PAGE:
Apple isn't the only one getting into the multitouch peripheral game. Here's Microsoft's upcoming Arc Touch mouse, as leaked to a German online store.
Well, it took Microsoft long enough. The company never leveraged its various services across its products like, say, the way every Apple product wants you to have iTunes. Finally — finally! — Microsoft is officially stamping its identity here.
Microsoft has figured out a clever way to inject some innovation into its search service, Bing, with a contest called the "King of Bing Maps." It's paying off, as Bing is getting a leg-up on its arch nemesis, Google Maps.
The Internet has been alive with "reviews" of a developer's sample of a Samsung smartphone running Windows Mobile 7 (aka Windows Phone 7 or WinMob7 or WM7), Microsoft's latest mobile operating system. Most reports have generally been positive, but none of them will mean much in the real world filled with recession-afflicted consumers making delicate dollar-dispersement decisions. The answers to five questions will determine if WM7 will succeed or fail.
There hasn't been widespread excitement over a Microsoft-made phone in a long, long while, but the company aims to change that with Windows Phone 7. Its been sending out preview builds (read: WP7 isn't final yet, so it's all subject to change) and so far, the reception has been pretty good. Can Window Phone 7 stand up to its Apple and Android competitors? Find out what the previewers have loved — and what they're worried about — about the preview device.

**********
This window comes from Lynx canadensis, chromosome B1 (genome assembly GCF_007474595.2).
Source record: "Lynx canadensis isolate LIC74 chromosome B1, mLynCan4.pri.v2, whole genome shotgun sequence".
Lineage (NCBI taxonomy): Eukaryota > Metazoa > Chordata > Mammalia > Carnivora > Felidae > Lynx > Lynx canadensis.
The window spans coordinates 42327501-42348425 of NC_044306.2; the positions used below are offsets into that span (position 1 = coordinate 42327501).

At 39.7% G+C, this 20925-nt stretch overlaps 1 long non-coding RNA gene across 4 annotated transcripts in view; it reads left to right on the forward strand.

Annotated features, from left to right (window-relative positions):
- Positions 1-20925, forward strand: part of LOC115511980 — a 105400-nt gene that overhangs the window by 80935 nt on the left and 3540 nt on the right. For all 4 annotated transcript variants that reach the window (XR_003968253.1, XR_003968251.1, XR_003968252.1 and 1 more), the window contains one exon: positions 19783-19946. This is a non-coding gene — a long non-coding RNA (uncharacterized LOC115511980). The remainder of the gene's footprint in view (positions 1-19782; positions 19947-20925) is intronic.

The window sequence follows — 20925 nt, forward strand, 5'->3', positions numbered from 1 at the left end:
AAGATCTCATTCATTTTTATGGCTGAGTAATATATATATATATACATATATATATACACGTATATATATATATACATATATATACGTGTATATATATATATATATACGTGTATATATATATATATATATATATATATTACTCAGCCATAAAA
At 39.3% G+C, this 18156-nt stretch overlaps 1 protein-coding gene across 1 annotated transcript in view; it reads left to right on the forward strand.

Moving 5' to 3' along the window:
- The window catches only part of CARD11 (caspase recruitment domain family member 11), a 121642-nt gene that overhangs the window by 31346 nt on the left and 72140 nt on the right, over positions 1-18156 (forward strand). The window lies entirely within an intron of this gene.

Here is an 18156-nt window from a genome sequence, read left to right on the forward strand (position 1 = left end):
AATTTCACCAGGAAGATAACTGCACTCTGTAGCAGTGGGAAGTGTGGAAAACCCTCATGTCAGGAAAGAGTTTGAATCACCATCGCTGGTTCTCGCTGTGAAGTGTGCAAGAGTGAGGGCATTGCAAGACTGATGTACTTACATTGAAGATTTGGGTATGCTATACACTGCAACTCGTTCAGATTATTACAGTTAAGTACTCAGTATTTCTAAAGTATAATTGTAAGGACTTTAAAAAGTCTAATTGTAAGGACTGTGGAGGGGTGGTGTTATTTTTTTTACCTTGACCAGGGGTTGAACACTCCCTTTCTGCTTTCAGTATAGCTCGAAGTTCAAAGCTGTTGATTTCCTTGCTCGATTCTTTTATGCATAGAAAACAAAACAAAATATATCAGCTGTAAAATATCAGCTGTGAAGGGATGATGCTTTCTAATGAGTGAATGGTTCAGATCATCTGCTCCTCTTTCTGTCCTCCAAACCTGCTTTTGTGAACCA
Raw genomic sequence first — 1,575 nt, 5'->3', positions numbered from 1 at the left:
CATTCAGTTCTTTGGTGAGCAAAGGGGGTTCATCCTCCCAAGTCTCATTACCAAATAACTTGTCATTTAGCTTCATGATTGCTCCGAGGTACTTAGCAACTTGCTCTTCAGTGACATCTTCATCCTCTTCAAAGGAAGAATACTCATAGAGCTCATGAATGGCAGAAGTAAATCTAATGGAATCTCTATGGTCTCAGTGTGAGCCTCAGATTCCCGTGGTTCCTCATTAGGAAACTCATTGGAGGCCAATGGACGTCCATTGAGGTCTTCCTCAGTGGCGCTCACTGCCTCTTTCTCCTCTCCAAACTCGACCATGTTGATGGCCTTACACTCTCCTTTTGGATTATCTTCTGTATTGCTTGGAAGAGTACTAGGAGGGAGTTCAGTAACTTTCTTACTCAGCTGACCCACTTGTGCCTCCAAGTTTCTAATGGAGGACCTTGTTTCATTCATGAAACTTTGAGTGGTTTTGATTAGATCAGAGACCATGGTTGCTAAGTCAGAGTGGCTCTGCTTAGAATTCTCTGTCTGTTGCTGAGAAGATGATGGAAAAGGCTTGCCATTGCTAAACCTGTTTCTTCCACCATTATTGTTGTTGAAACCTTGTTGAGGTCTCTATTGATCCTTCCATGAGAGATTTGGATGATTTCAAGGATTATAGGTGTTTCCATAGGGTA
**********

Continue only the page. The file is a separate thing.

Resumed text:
The new Xbox 360 has a whopping 250GB HDD and is priced the same as the old standard Xbox 360. But what of the cheaper, hard-drive-free Xbox 360 Arcade? It looks like it may be getting an upgrade as well.
As of yesterday, Microsoft stopped supporting Windows XP service pack 2. (And Windows 2000, but no one cares.) Weird thing is, the company also says that 74% of Windows businesses still use XP, and a lot of us must, too. Why? The company's handling of OS upgrades sucks.
A mere six weeks after Microsoft launched its Kin cellphones, they're essentially dead, just as I predicted. What does Microsoft need to know about the ultimate phone for the today's youth? I did an unscientific sample of tech interested teenagers, and found out what they're looking for in a smartphone, and why Microsoft Kin missed that mark.
Well, this sure looks neat. Microsoft's Applied Sciences Group has come up with a new interface system for computers that uses a camera positioned behind a transparent OLED screen to create a touchscreen you don't have to touch.
Microsoft just updated its free Bing app for the iPhone, giving iOS users something they've had, but never this easy: the ability to scan a barcode and get an accurate search result. You could take a picture of, say, the barcode on a can of a soft drink or a digital barcode online, and you'd either be taken to a search of the exact product or a specific page.